Originally released in the UK on EMI Regal Zonophone SLRZ 1014 in 1970.

Robin Trower and Chris Copping, Procol 1970; possibly at the Isle of Wight Festival

HOME – the original album
The previously-released portion of Home ... plus! has been remastered from the original Ό inch production tape as used for the mastering of the original vinyl release of SLRZ 1014

Whisky Train
Within 18 months Robin Trower would split from Procol to form his own band. By 1975 he was selling out stadiums in the USA and entering The Billboard Top Ten. His post-Procol work was very different to this particular composition.

The Dead Man's Dream
This song was, according to Keith Reid, inspired by the film Midnight Cowboy – although no lyric alludes to it. Seen from 'the perspective of a dead man', this was so disturbing that John Peel allegedly refused to have the group play it on his radio show!

Still There'll Be More
'I'll blacken your Christmas and piss on your door', writes Reid, who explained to a 1974 Texas radio audience that the song was ' ... supposed to be ... a venomous outpouring at someone ... really telling somebody off!'.

Nothing That I Didn't Know
A great acoustic Procol lament, with superb vocalising from Brooker, accompanied (unusually) by his accordion playing.

About To Die
This Trower / Reid composition, with its curious theology, was a 'live' favourite in 1970 / 71: the original written lyrics of this song occasionally differ to those which Gary actually sings here.

Barnyard Story
'I was living in the graveyard ... maybe death will be my cure', writes Reid, who seems to be looking back on a time of former inspiration: 'Once I stood upon Olympus'.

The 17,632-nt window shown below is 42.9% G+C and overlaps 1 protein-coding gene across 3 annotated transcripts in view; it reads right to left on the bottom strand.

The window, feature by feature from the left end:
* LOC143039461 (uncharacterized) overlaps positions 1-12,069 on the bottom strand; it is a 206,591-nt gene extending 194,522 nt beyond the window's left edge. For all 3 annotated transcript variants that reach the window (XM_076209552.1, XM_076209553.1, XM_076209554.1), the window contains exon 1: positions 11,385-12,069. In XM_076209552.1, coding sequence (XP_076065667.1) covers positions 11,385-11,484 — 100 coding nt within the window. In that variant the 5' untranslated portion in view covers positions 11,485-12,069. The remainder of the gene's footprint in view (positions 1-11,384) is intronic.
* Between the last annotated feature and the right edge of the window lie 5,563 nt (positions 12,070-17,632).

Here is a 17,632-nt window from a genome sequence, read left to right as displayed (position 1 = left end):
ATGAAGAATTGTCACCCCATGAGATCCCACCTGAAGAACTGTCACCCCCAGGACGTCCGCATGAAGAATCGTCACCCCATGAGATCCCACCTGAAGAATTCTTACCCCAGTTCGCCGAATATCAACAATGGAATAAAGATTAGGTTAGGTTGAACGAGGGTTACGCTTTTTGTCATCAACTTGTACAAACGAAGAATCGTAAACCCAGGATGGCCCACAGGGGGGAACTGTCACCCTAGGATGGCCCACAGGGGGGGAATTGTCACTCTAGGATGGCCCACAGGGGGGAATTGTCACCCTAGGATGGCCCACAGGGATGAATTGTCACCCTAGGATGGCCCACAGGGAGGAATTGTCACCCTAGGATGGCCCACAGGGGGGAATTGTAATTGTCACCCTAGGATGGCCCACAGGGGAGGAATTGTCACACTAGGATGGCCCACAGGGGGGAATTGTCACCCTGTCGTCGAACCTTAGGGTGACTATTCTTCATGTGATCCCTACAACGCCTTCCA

Piggy Pig Pig
This is an absolute stormer! Recently revived by Procol at their 30th Anniversary Reunion gig, it is truly a neglected Procol classic! According to Chris Copping, Keith Reid '... might have even played [Hammond] on the record', as he can be seen to do in the 1970 Copping Brothers film, The Procol Harum, made for Australian TV; a fan-club video of this is now available (check 'Beyond the Pale' at for details)

Whaling Stories
Later re-recorded Live In Concert With The Edmonton Symphony Orchestra in 1971, this became a Procol standard, which was known to last over ten minutes 'live'. Despite its complex and innovative structure, Gary Brooker was known to introduce it on stage as 'The Procol Blues'.

Your Own Choice
This rocker was one of the great successes of Procol's Isle of Wight performance in 1970, though sadly not included in the transmitted TV documentary. 'There's too many poets and not enough rhyme ...' writes Keith Reid, mocking his own craft, tongue-in-cheek, at the end of one of Procol's finest albums!

Bonus Tracks